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Chasing and biting at snowballs was a favorite winter activity. She really enjoyed winter and seemed to have extra energy whenever there was snow on the ground.
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Snow dog
Lucy also loved hanging out with her cousins (my sister’s kids).  We got her six months after our first niece was born, they have known Lucy all of their lives and have loved playing with her. One of her most favorite things was to go trick-or-treating with them every Halloween. No doubt they will feel her loss deeply as she is woven throughout their childhood memories.
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Lucy’s arch nemesis was the UPS man, she’d sit in the front yard all day waiting for him to drive by. When we finally came she barked ferociously and then jumped in his truck to greet him with glee. I’m fairly certain he liked her as much as she liked him. He had dogs of his own and we even gave him homemade dog treats every year at Christmas.
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Lucy & Daffodils
Lucy ended up being a large part of our lives.  She traveled with us, walked with us and was involved in many of our adventures.  She stole everyone’s heart when they met her “She’s the best dog” everyone always said after being around her. They all loved “The Luce” and so did we.  Though we are sad she is gone, we are happy that she is no longer in pain.  The last few months have been tough for her and for us. We knew when she stopped wagging her tail constantly that the pain was getting worse, even with increased doses of her pain meds.  Last Friday she had a stroke or a seizure and it became very difficult for her to walk. We knew, and she knew. We gave her the weekend of her life, she feasted on bacon, cat food, popcorn and ice cream.  She laid in the cool grass under her favorite tree and talked to her cousins via FaceTime.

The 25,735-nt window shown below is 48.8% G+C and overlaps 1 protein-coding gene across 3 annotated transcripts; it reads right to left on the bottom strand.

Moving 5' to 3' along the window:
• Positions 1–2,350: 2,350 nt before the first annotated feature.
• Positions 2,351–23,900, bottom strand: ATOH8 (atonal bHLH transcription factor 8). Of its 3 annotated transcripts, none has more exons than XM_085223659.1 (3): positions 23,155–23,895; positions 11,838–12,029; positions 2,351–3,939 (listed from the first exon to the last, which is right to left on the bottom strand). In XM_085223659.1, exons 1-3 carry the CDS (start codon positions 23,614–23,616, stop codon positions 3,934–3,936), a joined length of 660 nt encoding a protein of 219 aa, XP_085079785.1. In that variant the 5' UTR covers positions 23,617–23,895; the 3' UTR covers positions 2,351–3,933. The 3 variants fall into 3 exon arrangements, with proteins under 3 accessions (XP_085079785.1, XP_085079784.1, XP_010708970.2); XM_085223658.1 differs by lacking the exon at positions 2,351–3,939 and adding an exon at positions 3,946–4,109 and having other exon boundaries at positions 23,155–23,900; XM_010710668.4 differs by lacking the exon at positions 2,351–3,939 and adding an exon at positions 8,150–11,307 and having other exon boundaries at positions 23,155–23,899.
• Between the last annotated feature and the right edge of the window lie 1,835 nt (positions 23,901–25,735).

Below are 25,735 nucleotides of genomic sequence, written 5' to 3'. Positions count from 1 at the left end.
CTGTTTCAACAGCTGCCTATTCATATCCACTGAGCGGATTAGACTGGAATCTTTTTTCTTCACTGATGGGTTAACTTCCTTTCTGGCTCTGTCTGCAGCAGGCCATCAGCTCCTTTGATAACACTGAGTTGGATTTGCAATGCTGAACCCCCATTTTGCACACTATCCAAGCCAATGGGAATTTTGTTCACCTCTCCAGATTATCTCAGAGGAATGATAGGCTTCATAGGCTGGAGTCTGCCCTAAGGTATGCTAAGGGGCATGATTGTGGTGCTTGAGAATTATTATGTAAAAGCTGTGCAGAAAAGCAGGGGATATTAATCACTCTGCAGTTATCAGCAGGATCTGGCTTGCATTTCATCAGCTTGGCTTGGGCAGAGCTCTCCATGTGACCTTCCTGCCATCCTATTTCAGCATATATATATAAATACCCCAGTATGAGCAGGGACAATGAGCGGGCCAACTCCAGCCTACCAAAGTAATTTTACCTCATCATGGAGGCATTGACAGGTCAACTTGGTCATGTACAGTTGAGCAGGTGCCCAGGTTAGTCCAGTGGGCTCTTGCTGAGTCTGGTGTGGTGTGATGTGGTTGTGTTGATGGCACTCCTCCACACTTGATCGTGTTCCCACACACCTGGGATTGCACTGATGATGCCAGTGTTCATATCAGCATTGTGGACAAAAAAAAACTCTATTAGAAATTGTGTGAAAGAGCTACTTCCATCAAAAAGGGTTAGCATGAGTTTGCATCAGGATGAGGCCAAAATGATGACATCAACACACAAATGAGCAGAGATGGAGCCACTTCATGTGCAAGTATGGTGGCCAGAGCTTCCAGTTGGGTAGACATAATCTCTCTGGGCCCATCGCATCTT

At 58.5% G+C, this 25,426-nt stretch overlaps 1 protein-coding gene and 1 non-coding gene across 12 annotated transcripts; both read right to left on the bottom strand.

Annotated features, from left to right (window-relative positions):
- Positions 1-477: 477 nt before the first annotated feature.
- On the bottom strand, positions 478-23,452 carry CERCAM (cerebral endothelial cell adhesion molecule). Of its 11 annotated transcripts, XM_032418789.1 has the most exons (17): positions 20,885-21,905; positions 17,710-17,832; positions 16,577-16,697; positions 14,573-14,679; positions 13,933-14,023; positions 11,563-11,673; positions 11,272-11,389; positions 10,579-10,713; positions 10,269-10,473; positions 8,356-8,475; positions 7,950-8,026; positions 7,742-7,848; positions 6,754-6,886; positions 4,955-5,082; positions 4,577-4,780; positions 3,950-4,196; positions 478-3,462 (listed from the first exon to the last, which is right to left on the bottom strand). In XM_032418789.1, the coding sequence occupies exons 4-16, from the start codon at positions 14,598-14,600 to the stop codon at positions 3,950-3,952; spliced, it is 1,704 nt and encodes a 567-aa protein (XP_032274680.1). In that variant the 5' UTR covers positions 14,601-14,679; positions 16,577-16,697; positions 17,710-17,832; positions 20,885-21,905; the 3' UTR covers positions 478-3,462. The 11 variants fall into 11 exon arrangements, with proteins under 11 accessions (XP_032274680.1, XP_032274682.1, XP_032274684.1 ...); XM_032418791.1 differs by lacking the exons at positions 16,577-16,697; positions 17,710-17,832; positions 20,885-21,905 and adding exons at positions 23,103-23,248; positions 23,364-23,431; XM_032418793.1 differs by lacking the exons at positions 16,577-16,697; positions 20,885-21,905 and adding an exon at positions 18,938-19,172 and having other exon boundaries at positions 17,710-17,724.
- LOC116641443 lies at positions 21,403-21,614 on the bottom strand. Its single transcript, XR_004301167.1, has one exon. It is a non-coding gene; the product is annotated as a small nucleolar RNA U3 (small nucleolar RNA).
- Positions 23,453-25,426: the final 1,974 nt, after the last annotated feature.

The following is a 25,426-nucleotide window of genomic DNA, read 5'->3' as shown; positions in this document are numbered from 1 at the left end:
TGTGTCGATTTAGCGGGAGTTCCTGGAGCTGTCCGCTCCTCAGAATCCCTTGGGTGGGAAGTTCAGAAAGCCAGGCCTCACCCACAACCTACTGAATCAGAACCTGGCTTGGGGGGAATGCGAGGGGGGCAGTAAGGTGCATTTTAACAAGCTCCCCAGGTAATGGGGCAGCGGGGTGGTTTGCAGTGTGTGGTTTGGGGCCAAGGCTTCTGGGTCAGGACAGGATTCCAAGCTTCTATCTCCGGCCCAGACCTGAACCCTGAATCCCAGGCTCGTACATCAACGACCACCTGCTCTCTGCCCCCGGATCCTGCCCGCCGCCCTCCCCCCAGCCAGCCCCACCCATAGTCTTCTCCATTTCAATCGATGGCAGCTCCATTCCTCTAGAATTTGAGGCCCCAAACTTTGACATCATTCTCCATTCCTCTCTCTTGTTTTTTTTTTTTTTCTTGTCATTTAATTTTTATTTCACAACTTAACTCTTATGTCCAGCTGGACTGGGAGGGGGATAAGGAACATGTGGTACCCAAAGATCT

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We took her on a last car ride, something she loved very much. Monday morning our vet put her to sleep, right in the back of the car. It was fitting really as it was one of her favorite spots. “Wanna go to gramma’s” was one of her favorite things to hear. She’s get excited and jump into the back seat. Though for the past couple years there has been no jumping into the back seat, she still gets very excited when she thinks it’s time for a ride. She was laid to rest in one of her favorite spots, the very spot she’d spend hours sleeping while I worked in the garden.  Next spring we will plant a tree here to always mark this special place.
So Long Lucy
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So long old friend, we’ll miss having you in our lives. You were larger than life, woven through almost every memory we have from the last twelve and a half years.

The episode that never will be…

December 3rd, 2012

Mr. Chiots here filling in for Susy. As I write this it is midnight, in six hours we are climbing in moving truck #2 and heading back to Maine. This past week has been intense. We celebrated two Thanksgivings and one Christmas. I harvested 3 deer which yielded around 130 lbs of meat. Susy picked up 50 chickens and a turkey for the freezer. We visited with friends and family. I picked up the worst cold I have had in years. To top it all off, we signed our end of the closing papers and had to have the place cleaned out as we will not be back in Ohio until long after the buyers give us the check (or someone gives us a check).